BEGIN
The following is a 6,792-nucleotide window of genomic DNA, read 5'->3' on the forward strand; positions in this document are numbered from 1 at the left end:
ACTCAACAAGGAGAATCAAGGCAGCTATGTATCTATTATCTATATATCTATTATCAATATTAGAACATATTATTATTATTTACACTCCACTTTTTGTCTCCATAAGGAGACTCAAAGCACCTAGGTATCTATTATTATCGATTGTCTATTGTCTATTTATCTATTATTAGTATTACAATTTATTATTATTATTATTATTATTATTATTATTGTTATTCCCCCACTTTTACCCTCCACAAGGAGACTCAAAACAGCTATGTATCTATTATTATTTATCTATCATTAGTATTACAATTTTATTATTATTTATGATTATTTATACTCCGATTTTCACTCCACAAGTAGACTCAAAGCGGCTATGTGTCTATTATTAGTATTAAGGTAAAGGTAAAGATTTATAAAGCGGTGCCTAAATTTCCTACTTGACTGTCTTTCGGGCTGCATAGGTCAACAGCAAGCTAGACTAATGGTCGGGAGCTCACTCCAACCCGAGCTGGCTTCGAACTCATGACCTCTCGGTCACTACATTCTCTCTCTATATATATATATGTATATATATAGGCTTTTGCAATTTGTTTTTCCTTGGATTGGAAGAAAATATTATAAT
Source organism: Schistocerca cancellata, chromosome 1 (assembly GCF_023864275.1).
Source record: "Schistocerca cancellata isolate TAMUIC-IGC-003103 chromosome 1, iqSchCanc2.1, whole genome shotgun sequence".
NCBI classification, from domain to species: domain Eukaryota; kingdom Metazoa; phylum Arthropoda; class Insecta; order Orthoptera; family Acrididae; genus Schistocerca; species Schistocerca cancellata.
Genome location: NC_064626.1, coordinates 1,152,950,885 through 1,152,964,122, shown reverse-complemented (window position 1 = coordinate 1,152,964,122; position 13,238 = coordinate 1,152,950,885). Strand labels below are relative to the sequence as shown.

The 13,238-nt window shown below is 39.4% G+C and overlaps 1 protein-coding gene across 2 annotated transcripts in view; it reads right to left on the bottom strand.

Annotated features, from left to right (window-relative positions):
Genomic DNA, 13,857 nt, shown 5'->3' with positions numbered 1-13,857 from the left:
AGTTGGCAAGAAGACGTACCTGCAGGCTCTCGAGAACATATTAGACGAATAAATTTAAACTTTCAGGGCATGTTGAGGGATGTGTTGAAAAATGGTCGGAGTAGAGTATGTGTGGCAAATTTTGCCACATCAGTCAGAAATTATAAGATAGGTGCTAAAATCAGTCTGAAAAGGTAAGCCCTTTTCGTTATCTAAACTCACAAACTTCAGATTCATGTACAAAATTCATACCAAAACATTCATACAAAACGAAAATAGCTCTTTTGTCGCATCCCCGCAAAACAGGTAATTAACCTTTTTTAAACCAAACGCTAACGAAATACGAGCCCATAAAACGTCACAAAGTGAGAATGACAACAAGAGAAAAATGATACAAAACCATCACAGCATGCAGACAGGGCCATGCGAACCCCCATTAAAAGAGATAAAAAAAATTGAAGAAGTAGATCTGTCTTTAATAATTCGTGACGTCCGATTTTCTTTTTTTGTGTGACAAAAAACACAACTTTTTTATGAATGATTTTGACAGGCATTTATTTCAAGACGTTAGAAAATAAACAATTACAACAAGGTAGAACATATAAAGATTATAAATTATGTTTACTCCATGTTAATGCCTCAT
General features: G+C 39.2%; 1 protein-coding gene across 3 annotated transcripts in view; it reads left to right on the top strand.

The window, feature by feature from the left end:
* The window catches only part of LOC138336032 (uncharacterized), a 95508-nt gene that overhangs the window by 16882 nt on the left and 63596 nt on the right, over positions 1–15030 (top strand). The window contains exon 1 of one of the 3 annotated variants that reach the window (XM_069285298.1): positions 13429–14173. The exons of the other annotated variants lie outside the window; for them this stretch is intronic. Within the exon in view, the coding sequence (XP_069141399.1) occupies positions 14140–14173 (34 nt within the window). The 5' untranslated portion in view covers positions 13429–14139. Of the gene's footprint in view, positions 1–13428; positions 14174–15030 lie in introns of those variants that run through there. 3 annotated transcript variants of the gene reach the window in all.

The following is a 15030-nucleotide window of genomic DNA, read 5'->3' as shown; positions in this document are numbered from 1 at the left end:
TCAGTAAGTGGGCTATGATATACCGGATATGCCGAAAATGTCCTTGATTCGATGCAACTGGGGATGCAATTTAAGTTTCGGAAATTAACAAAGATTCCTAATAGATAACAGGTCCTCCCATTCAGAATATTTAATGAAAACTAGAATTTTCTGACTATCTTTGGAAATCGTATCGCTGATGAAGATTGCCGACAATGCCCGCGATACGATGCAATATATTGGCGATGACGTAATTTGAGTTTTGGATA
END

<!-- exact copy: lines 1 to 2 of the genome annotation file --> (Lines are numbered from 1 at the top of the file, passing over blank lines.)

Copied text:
The following is a 6,792-nucleotide window of genomic DNA, read 5'->3' on the forward strand; positions in this document are numbered from 1 at the left end:
ACTCAACAAGGAGAATCAAGGCAGCTATGTATCTATTATCTATATATCTATTATCAATATTAGAACATATTATTATTATTTACACTCCACTTTTTGTCTCCATAAGGAGACTCAAAGCACCTAGGTATCTATTATTATCGATTGTCTATTGTCTATTTATCTATTATTAGTATTACAATTTATTATTATTATTATTATTATTATTATTATTGTTATTCCCCCACTTTTACCCTCCACAAGGAGACTCAAAACAGCTATGTATCTATTATTATTTATCTATCATTAGTATTACAATTTTATTATTATTTATGATTATTTATACTCCGATTTTCACTCCACAAGTAGACTCAAAGCGGCTATGTGTCTATTATTAGTATTAAGGTAAAGGTAAAGATTTATAAAGCGGTGCCTAAATTTCCTACTTGACTGTCTTTCGGGCTGCATAGGTCAACAGCAAGCTAGACTAATGGTCGGGAGCTCACTCCAACCCGAGCTGGCTTCGAACTCATGACCTCTCGGTCACTACATTCTCTCTCTATATATATATATGTATATATATAGGCTTTTGCAATTTGTTTTTCCTTGGATTGGAAGAAAATATTATAAT